This final picture shows some of the tools used. In model making, this is what we call the "Ass Point." The point where the thing just looks like complete ass. This is where a lot of people give up because it's hard to see the finished project through the huge messy crap we've just spent a couple of hours making. No worries. Having been here many times before (some days I live in the ass point), I swere it'll work out. ;) When it's done, it'll look like it came from the factory that way. In the next step we'll attach a straght-edge to the case and position it as a fence to sand a nice straight and smooth edge around the cut out. We'll be using a micro file to sand down the edge by hand. More work, but a much nicer result.

When I cut the "big" windows, I'm going to try to get a finished cut right from the start. Haven't figured out how to do that yet, but I'm sure I'll come up with something. Also need an easier way to make smaller cuts in the case. I'm thinking the plunge router attachment on the Dremel tool and possibly a template is the best way, so we'll try that next. One of the points of this excercise it to experiment with techniques, and it certainly appears some experimentation is going to be required.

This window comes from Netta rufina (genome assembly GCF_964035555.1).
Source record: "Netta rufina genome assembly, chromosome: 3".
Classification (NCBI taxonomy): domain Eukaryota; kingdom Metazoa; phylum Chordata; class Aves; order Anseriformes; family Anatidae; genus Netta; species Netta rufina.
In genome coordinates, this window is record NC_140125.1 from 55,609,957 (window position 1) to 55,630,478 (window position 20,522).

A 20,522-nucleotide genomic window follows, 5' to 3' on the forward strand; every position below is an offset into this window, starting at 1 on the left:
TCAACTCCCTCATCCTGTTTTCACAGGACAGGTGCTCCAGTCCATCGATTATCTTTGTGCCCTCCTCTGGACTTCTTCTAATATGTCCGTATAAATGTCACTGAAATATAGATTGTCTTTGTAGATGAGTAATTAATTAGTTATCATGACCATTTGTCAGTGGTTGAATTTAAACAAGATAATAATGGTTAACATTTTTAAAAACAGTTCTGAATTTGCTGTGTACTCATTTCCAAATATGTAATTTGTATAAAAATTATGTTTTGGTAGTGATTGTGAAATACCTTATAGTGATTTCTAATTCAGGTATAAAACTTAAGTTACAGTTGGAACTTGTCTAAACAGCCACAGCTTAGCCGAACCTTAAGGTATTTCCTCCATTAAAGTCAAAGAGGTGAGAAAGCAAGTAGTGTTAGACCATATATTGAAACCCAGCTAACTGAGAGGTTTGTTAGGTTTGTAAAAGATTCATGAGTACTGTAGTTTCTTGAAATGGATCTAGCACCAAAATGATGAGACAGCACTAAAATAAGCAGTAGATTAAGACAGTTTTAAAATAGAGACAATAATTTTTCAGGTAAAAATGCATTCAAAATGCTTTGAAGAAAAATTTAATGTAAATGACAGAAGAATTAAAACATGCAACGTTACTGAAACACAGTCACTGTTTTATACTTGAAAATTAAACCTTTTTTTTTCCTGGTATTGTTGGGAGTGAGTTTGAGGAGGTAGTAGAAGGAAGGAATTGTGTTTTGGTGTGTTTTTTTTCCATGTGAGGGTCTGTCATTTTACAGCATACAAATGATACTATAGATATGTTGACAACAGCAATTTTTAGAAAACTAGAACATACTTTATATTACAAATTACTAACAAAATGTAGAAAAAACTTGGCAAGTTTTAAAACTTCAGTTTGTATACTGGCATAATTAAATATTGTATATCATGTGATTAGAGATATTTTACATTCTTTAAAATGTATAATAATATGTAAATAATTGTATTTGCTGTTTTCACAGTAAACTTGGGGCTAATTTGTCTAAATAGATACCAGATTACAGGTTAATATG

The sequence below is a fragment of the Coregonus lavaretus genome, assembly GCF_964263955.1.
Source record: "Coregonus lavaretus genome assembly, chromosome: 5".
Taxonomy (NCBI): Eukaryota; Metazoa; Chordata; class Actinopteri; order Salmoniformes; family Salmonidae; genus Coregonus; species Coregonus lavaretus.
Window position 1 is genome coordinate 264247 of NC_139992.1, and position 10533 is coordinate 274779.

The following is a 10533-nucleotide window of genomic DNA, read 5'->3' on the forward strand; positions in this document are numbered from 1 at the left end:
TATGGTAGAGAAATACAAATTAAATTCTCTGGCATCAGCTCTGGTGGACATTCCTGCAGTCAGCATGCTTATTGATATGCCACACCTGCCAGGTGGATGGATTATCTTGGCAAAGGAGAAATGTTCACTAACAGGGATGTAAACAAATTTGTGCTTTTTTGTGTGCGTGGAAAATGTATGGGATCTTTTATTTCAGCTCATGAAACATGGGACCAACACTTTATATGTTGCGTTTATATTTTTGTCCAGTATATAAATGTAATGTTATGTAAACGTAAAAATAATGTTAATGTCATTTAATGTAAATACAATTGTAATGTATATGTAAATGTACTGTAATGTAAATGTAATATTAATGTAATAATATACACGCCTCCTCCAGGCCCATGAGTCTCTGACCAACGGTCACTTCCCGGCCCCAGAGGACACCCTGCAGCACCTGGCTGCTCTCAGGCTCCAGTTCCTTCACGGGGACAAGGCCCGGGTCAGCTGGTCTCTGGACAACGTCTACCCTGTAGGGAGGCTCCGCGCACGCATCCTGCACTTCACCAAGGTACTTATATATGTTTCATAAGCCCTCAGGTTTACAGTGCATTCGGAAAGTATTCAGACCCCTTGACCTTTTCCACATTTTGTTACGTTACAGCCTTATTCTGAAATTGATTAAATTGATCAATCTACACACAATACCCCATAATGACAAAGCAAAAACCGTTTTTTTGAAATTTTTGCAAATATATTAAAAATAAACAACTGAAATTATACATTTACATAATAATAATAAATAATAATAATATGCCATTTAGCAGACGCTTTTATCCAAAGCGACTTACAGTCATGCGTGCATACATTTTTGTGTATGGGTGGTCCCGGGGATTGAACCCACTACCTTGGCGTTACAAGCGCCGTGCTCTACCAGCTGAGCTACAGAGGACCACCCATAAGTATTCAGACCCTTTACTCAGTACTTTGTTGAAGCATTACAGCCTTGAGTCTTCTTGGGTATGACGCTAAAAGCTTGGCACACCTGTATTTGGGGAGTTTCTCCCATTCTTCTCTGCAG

I did change the cut out design after I settled on a light kit. The light kit has a groovy green bar that'll fit under the CoCo 3 case badge that I've cut out. Since the power supply will be externalized, all the converters and other bits to power the lights (and anything else we can cram in there) will fit nicely in the power transformer's old spot. I can't promise I can afford it, but I'm going to see about getting the entire face plate copied to an etching for the plexiglass insert that will go in there. Would be very cool, but potentially cost prohibitive. We'll see.

Angel's Luck,